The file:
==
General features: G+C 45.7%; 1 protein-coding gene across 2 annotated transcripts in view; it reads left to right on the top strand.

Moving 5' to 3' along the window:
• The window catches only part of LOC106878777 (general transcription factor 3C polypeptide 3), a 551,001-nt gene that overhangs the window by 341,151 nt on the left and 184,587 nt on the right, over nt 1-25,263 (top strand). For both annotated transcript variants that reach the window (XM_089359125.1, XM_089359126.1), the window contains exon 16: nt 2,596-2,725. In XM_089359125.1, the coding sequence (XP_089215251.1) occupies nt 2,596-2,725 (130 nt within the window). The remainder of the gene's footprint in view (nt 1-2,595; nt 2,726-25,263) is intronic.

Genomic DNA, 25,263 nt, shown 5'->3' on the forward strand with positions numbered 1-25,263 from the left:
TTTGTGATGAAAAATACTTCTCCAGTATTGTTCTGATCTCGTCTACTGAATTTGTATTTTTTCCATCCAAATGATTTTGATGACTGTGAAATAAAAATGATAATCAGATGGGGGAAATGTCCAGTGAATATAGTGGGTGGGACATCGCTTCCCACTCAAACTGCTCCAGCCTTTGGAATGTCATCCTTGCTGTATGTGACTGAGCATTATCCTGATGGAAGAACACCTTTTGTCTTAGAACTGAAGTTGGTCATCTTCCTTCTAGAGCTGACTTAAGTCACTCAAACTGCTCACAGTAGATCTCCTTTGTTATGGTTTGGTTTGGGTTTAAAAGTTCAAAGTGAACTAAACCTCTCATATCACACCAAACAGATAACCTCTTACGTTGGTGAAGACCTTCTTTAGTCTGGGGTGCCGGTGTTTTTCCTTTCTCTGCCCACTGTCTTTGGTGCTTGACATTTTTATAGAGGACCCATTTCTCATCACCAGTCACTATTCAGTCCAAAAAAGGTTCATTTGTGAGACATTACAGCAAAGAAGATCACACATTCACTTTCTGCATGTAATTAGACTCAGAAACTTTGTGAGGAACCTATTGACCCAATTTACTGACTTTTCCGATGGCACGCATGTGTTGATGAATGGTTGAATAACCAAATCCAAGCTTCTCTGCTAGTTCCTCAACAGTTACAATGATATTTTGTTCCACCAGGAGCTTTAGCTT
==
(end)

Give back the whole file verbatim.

General features: G+C 45.7%; 1 protein-coding gene across 2 annotated transcripts in view; it reads left to right on the top strand.

Moving 5' to 3' along the window:
• The window catches only part of LOC106878777 (general transcription factor 3C polypeptide 3), a 551,001-nt gene that overhangs the window by 341,151 nt on the left and 184,587 nt on the right, over nt 1-25,263 (top strand). For both annotated transcript variants that reach the window (XM_089359125.1, XM_089359126.1), the window contains exon 16: nt 2,596-2,725. In XM_089359125.1, the coding sequence (XP_089215251.1) occupies nt 2,596-2,725 (130 nt within the window). The remainder of the gene's footprint in view (nt 1-2,595; nt 2,726-25,263) is intronic.

Genomic DNA, 25,263 nt, shown 5'->3' on the forward strand with positions numbered 1-25,263 from the left:
TTTGTGATGAAAAATACTTCTCCAGTATTGTTCTGATCTCGTCTACTGAATTTGTATTTTTTCCATCCAAATGATTTTGATGACTGTGAAATAAAAATGATAATCAGATGGGGGAAATGTCCAGTGAATATAGTGGGTGGGACATCGCTTCCCACTCAAACTGCTCCAGCCTTTGGAATGTCATCCTTGCTGTATGTGACTGAGCATTATCCTGATGGAAGAACACCTTTTGTCTTAGAACTGAAGTTGGTCATCTTCCTTCTAGAGCTGACTTAAGTCACTCAAACTGCTCACAGTAGATCTCCTTTGTTATGGTTTGGTTTGGGTTTAAAAGTTCAAAGTGAACTAAACCTCTCATATCACACCAAACAGATAACCTCTTACGTTGGTGAAGACCTTCTTTAGTCTGGGGTGCCGGTGTTTTTCCTTTCTCTGCCCACTGTCTTTGGTGCTTGACATTTTTATAGAGGACCCATTTCTCATCACCAGTCACTATTCAGTCCAAAAAAGGTTCATTTGTGAGACATTACAGCAAAGAAGATCACACATTCACTTTCTGCATGTAATTAGACTCAGAAACTTTGTGAGGAACCTATTGACCCAATTTACTGACTTTTCCGATGGCACGCATGTGTTGATGAATGGTTGAATAACCAAATCCAAGCTTCTCTGCTAGTTCCTCAACAGTTACAATGATATTTTGTTCCACCAGGAGCTTTAGCTT